The days just after Thanksgiving are always busy at the Museum. There are flurries of children on field trips, shoppers looking for that unusual and prefect gift and, my favorite, the annual installation of the holiday trees in the grand hall. The trees, which are decorated by local area non-profits, celebrate a variety of themes and causes and are not to be missed. My particular favorite each year is the tree decorated by the Houston Conchology Society. My department also gets to decorate a tree and it is always an ode to science. This year’s theme: Cephalopod Christmas. How can you go wrong there?
We know you will be out to visit the trees this year, and we assumed that you would want a cephalopod for yourself so I whipped up this little tutorial for your very own pet squid. He’s adorable. He’s a cephalopod. Most importantly, he doesn’t have to be fed, walked* or cleaned up after.
(*You might look really awkward trying to take your cephalopod for a walk.)
1 Paper towel tube
1 Toilet paper tube
Paint – color of your choice
String, yarn or thin ribbon – 2 to 3 feet.
Black permanent marker
- Color your tubes with the paint of your choice. (Don’t clean up the paint quite yet. You’ll need it again in a minute.)
- Set the tubes aside and let them dry.
- Pinch one end of the toilet paper tube shut.
- Use scissors to cut a 45 degree angle off each side of the tube so you now have two triangle pieces and a pointy tube.
- Use a stapler to keep the tube flat. I aligned my staple with the length of the tube so as to not get in the way of the next step.
- Use the scissors to cut 8 legs from the paper towel tubes. The legs should go up the tube about 2/3 of the way.
- Use the rest of the paint to color the pieces you cut off – both sides and the inside of the legs you just cut. The legs may get a little floppy when they are wet with paint, but don’t worry – they’ll firm up when dry. If you have some weird delaminated bits, you can always add a little bit of glue.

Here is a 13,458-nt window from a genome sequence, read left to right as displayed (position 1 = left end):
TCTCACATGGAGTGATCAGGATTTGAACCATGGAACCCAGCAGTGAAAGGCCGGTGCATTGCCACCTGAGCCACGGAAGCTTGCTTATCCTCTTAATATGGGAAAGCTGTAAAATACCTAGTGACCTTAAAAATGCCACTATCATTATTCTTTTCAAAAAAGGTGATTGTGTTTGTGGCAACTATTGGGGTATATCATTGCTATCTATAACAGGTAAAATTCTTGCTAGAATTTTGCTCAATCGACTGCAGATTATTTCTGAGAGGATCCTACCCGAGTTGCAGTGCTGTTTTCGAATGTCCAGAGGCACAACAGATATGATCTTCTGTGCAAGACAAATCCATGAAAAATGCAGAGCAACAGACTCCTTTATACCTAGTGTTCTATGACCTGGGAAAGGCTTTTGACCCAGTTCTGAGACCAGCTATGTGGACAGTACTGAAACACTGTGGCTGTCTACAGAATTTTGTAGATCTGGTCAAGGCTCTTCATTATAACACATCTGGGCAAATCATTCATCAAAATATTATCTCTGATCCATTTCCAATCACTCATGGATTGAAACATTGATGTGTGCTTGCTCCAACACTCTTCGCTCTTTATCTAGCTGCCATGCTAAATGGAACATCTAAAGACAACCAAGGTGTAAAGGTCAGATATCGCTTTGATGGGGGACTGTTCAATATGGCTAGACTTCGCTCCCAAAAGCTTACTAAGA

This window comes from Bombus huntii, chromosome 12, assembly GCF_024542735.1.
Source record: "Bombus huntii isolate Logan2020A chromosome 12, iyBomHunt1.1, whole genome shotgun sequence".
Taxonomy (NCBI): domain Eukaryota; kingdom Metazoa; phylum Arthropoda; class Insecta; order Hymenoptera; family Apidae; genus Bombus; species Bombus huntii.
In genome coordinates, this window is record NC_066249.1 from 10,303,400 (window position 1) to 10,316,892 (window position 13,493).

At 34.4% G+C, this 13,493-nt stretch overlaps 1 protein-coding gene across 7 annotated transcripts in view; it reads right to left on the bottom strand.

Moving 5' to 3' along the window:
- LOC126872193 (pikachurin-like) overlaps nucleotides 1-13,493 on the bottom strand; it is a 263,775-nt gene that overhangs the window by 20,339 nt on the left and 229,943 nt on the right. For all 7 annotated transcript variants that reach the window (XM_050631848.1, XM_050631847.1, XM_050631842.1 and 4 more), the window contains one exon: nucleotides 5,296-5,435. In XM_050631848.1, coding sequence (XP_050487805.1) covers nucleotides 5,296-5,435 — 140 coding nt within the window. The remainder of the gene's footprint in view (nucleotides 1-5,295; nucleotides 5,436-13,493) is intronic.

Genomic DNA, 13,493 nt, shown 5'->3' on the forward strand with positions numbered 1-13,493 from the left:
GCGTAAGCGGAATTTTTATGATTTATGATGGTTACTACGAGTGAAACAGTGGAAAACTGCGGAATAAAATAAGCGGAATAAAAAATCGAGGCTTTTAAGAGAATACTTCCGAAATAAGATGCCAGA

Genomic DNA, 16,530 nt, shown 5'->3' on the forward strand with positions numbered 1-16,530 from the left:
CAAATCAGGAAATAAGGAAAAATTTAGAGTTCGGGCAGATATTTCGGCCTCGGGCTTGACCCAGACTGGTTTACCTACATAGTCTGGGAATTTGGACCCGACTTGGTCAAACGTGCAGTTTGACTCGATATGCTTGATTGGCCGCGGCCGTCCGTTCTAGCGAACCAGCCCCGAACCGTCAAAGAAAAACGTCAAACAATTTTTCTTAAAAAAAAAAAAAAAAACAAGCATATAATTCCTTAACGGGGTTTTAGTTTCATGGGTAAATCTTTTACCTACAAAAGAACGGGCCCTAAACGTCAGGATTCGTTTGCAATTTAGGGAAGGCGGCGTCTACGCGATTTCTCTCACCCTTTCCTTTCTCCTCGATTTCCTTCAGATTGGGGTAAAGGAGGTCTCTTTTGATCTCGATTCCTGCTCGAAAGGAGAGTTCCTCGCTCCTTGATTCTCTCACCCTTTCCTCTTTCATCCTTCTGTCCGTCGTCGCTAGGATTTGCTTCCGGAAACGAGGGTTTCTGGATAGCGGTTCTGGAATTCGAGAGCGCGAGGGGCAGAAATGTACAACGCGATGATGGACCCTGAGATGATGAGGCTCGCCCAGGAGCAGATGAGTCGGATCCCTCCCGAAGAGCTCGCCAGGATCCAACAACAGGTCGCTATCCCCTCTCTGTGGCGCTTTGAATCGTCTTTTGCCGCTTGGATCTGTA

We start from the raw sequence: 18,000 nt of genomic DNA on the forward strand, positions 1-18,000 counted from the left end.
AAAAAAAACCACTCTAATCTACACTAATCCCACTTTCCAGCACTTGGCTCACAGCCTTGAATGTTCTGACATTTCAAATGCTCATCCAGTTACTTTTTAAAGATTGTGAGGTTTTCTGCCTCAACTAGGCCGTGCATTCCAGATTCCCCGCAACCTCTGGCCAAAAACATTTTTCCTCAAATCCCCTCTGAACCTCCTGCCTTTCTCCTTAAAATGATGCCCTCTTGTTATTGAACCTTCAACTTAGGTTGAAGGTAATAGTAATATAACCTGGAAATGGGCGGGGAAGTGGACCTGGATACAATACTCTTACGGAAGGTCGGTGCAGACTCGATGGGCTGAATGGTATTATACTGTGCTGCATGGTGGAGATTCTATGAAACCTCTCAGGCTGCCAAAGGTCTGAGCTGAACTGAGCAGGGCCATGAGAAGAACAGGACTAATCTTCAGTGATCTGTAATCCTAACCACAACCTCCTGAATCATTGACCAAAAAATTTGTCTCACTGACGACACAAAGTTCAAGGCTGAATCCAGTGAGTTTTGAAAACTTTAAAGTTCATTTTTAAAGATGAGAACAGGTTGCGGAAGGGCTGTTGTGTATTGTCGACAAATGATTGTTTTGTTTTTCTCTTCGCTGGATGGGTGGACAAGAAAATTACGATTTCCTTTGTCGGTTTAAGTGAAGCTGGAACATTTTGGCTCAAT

- Once everything is dry, cut one of the triangle pieces down the fold so you have two pieces. Cut the other triangle piece into two feeding tentacle pads.
- You are going to use the halved triangle pieces to make the fins of your squid. Apply a little bit of glue to the hypotenuse of the two triangles (opposite the 90 degree angle) and slide them in between the two pointy bits of the toilet paper tube – one on each side. The 90 degree angle should be the part sticking out and making the fin.
- Now grab the paper towel tube. Use the scissors to shape the legs as you see fit. I like mine a little bit more realistic but, really, you can leave them as is.
- If you so choose, you can also curl or shape the legs for more realistic appearance. For mine, I did this by rolling the legs over a round marker – switching from the inside of the leg to the outside of the leg every so often.
- Now, glue the feeding tentacles to the string. You can also staple or tape them on as you see fit. Go crazy.
- Tie the middle of the string into a small knot. This will give you a little bit more material when you attach the feeding tentacles.
- Holding onto the knot, drop the feeding tentacles down through the uncut end of the paper towel tube.
- Staple, glue or tape the end of the knot to the edge of the paper towel tube to secure it in place.
- Cut a 2 ½” to 3” slit in the uncut end of the paper towel tube. This will allow you to overlap these edges and fit the “legs” into the “head”.
- Now let’s make a siphon. Cut a straw slightly longer than your slit. Let’s say 3 ¼” just for fun.
- Flatten the straw a bit and then attach the straw to one of the edges of the slit you just made.
- Curl the side of the slit without the straw behind the side of the slit with the straw. Then, fit the “legs” into the “head. Push it all the way in.
- Once you know it fits, take the “legs” out, put a little glue on the top edge and fit it back into the “head”.
- Last step! We need to add some eyes! Using your black permanent marker, make two dime sized circles on your guy on the “leg” piece between the “head” and the legs. They should line up approximately with your fins.
- Done! Enjoy your pet squid and take him on lots of walks to the park. Squid love going on walks. Here’s the final product.I have named him Maurice.
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